Richard Gott, literary editor of the Guardian, resigned yesterday following allegations that he had worked for the KGB.
Mr Gott, 56, met the newspaper's editor, Peter Preston, after an article in the Spectator claimed that he had been recruited by the KGB in the late 70s and reactivated in 1984. Reportedly based on information from former KGB officers and not serving or past members of Britain's security services, the article claimed Mr Gott received pounds 600 as a ''welcome back'' payment and pounds 300 for each subsequent meeting.
However, with no significant sources inside the British Government and unable to provide any secret information, the magazine said Mr Gott, a former features editor and foreign correspondent, proved a ''serious disappointment''.
In his resignation letter to the editor, which is published in full in today's Guardian, Mr Gott admitted that he had many meetings with members of the former Soviet Embassy, mainly over lunch, at which they discussed foreign affairs. ''But I should state quite clearly and unequivocally that I did not receive money from the Russians that I met.''
However, he added, that along with his partner, he went on expenses-paid trips to Austria, Greece and Cyprus, where he met a more senior Soviet figure. Accepting this ''red gold'' was, he admitted, ''culpable stupidity''.
In the late 1980s, Mr Gott was summoned by an MI6 official to explain the contacts and answer allegations he had accepted money. ''I told him that I had been pressed to take money, but I had refused . . . The MI6 man said that he knew cases where a Russian agent would say he had handed over money and then kept it to himself. So I left it at that.''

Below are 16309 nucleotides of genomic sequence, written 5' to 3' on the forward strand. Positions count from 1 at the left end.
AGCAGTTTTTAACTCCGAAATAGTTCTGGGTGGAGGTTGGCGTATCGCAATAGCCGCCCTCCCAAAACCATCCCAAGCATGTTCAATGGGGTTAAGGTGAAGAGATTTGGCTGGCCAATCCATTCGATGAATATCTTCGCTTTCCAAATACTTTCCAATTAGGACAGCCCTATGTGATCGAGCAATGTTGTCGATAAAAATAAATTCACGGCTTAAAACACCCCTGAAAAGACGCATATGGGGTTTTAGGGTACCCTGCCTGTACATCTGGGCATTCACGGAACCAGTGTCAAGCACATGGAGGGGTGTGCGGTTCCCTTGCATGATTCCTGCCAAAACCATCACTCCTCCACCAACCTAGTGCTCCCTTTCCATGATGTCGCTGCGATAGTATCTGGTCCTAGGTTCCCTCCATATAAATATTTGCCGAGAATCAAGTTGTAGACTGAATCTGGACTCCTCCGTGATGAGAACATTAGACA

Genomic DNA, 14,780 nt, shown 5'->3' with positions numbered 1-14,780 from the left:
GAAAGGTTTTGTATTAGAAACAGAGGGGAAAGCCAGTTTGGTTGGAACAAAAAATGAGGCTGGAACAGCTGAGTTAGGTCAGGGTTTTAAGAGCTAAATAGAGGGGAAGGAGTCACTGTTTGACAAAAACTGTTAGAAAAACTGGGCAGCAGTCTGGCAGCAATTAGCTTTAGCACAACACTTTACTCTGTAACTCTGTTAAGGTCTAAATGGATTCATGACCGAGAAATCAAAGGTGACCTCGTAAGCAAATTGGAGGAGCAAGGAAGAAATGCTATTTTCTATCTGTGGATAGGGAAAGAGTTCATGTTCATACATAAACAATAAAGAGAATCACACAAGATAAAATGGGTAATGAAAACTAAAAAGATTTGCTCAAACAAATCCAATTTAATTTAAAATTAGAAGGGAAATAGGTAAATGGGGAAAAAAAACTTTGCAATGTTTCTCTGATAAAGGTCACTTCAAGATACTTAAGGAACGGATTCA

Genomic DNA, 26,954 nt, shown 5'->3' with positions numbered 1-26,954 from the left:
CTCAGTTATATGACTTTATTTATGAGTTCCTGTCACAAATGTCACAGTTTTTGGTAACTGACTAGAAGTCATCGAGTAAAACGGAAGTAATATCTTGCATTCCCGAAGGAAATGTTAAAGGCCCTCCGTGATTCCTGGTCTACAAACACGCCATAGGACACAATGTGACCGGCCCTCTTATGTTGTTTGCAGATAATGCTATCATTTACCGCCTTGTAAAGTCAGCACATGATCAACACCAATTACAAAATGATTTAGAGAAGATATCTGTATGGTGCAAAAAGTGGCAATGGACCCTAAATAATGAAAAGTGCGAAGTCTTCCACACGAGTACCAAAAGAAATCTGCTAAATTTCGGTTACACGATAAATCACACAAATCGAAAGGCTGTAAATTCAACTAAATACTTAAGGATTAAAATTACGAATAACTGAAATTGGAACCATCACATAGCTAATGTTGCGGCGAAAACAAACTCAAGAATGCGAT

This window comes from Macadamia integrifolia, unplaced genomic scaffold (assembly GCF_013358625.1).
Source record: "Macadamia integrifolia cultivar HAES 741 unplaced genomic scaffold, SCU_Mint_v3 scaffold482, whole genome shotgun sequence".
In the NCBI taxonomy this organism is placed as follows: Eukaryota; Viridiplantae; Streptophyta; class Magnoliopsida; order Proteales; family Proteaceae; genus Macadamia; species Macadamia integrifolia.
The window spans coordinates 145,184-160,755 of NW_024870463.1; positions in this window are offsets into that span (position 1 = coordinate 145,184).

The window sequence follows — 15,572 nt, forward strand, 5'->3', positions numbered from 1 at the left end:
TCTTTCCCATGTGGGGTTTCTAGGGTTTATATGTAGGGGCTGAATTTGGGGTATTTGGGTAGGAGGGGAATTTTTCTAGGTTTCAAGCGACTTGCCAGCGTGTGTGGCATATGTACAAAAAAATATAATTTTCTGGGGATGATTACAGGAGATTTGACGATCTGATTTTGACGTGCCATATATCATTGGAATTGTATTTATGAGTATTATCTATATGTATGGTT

Mr Gott said it was ''reprehensible'' not to tell Mr Preston of ''this long and essentially harmless saga, since it was bound to leak out.''
Accepting the resignation with ''the heaviest of hearts'', Mr Preston said: ''We both agree that the paper should have been told about your trips to Vienna, Athens and Nicosia, and was made vulnerable in ignorance; we both agree that I should have known about your subsequent interview with the man from MI6.''
The Spectator justified the story on the grounds that just as it was legitimate for a newspaper such as the Guardian to question where ministers' loyalties lie when they accept cash for parliamentary questions, then so it was right to question the agenda of an influential journalist allegedly in the pay of the KGB.
The argument is dismissed by Mr Preston in his letter to Mr Gott. ''I think I know why the Spectator - three times invoking the case of Jonathan Aitken in its coverage this week - has been able to exhume what you told MI6 long ago. It is slimy stuff to a barely hidden agenda . . . If the Russians thought of recruiting you . . . no wonder they lost the Cold War.''
Resignation letter, page 5
Risks and recreation, page 19
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